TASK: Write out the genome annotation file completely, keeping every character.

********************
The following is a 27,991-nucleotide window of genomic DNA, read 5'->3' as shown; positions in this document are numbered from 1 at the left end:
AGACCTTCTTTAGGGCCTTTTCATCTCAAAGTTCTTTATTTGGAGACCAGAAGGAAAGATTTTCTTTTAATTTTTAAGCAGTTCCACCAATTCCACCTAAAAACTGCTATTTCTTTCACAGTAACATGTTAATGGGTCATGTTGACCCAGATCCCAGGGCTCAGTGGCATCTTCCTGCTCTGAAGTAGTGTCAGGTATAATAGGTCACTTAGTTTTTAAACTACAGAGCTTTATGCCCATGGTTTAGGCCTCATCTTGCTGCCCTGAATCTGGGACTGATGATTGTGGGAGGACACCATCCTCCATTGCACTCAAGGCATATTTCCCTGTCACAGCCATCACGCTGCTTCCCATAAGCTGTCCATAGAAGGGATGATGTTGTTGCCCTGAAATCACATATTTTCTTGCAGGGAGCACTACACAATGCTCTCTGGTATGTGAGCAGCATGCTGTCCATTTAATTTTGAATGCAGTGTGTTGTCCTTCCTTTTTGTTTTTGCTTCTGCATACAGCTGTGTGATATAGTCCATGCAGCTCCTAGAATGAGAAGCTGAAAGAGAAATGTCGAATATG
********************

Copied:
The following is a 27,991-nucleotide window of genomic DNA, read 5'->3' as shown; positions in this document are numbered from 1 at the left end:
AGACCTTCTTTAGGGCCTTTTCATCTCAAAGTTCTTTATTTGGAGACCAGAAGGAAAGATTTTCTTTTAATTTTTAAGCAGTTCCACCAATTCCACCTAAAAACTGCTATTTCTTTCACAGTAACATGTTAATGGGTCATGTTGACCCAGATCCCAGGGCTCAGTGGCATCTTCCTGCTCTGAAGTAGTGTCAGGTATAATAGGTCACTTAGTTTTTAAACTACAGAGCTTTATGCCCATGGTTTAGGCCTCATCTTGCTGCCCTGAATCTGGGACTGATGATTGTGGGAGGACACCATCCTCCATTGCACTCAAGGCATATTTCCCTGTCACAGCCATCACGCTGCTTCCCATAAGCTGTCCATAGAAGGGATGATGTTGTTGCCCTGAAATCACATATTTTCTTGCAGGGAGCACTACACAATGCTCTCTGGTATGTGAGCAGCATGCTGTCCATTTAATTTTGAATGCAGTGTGTTGTCCTTCCTTTTTGTTTTTGCTTCTGCATACAGCTGTGTGATATAGTCCATGCAGCTCCTAGAATGAGAAGCTGAAAGAGAAATGTCGAATATG